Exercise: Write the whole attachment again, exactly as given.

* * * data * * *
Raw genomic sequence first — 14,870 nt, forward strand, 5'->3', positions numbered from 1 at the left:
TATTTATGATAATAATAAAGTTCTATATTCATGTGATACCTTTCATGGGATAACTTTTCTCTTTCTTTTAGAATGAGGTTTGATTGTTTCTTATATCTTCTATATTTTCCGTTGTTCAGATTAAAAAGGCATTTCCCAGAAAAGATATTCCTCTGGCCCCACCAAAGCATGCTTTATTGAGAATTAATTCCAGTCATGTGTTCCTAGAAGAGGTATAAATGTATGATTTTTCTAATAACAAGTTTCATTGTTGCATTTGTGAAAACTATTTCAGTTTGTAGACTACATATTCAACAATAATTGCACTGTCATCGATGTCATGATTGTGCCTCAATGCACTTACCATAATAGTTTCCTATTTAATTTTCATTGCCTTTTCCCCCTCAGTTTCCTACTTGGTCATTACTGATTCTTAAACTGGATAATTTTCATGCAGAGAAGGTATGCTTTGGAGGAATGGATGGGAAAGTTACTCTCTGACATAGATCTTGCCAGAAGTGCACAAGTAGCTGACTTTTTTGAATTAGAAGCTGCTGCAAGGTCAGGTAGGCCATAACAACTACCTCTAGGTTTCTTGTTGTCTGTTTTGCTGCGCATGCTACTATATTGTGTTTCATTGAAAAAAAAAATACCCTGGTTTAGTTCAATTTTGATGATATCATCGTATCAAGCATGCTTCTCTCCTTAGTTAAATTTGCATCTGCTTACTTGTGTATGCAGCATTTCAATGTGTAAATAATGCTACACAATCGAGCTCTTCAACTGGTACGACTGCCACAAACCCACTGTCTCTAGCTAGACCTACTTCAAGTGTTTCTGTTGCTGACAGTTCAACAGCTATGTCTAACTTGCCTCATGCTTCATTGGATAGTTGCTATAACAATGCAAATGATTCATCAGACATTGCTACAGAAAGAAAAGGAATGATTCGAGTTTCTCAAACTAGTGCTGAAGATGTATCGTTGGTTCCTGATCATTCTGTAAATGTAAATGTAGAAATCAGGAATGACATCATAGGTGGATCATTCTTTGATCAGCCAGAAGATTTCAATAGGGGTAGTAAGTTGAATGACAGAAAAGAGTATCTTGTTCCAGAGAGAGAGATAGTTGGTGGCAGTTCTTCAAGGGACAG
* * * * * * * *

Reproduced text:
Raw genomic sequence first — 14,870 nt, forward strand, 5'->3', positions numbered from 1 at the left:
TATTTATGATAATAATAAAGTTCTATATTCATGTGATACCTTTCATGGGATAACTTTTCTCTTTCTTTTAGAATGAGGTTTGATTGTTTCTTATATCTTCTATATTTTCCGTTGTTCAGATTAAAAAGGCATTTCCCAGAAAAGATATTCCTCTGGCCCCACCAAAGCATGCTTTATTGAGAATTAATTCCAGTCATGTGTTCCTAGAAGAGGTATAAATGTATGATTTTTCTAATAACAAGTTTCATTGTTGCATTTGTGAAAACTATTTCAGTTTGTAGACTACATATTCAACAATAATTGCACTGTCATCGATGTCATGATTGTGCCTCAATGCACTTACCATAATAGTTTCCTATTTAATTTTCATTGCCTTTTCCCCCTCAGTTTCCTACTTGGTCATTACTGATTCTTAAACTGGATAATTTTCATGCAGAGAAGGTATGCTTTGGAGGAATGGATGGGAAAGTTACTCTCTGACATAGATCTTGCCAGAAGTGCACAAGTAGCTGACTTTTTTGAATTAGAAGCTGCTGCAAGGTCAGGTAGGCCATAACAACTACCTCTAGGTTTCTTGTTGTCTGTTTTGCTGCGCATGCTACTATATTGTGTTTCATTGAAAAAAAAAATACCCTGGTTTAGTTCAATTTTGATGATATCATCGTATCAAGCATGCTTCTCTCCTTAGTTAAATTTGCATCTGCTTACTTGTGTATGCAGCATTTCAATGTGTAAATAATGCTACACAATCGAGCTCTTCAACTGGTACGACTGCCACAAACCCACTGTCTCTAGCTAGACCTACTTCAAGTGTTTCTGTTGCTGACAGTTCAACAGCTATGTCTAACTTGCCTCATGCTTCATTGGATAGTTGCTATAACAATGCAAATGATTCATCAGACATTGCTACAGAAAGAAAAGGAATGATTCGAGTTTCTCAAACTAGTGCTGAAGATGTATCGTTGGTTCCTGATCATTCTGTAAATGTAAATGTAGAAATCAGGAATGACATCATAGGTGGATCATTCTTTGATCAGCCAGAAGATTTCAATAGGGGTAGTAAGTTGAATGACAGAAAAGAGTATCTTGTTCCAGAGAGAGAGATAGTTGGTGGCAGTTCTTCAAGGGACAG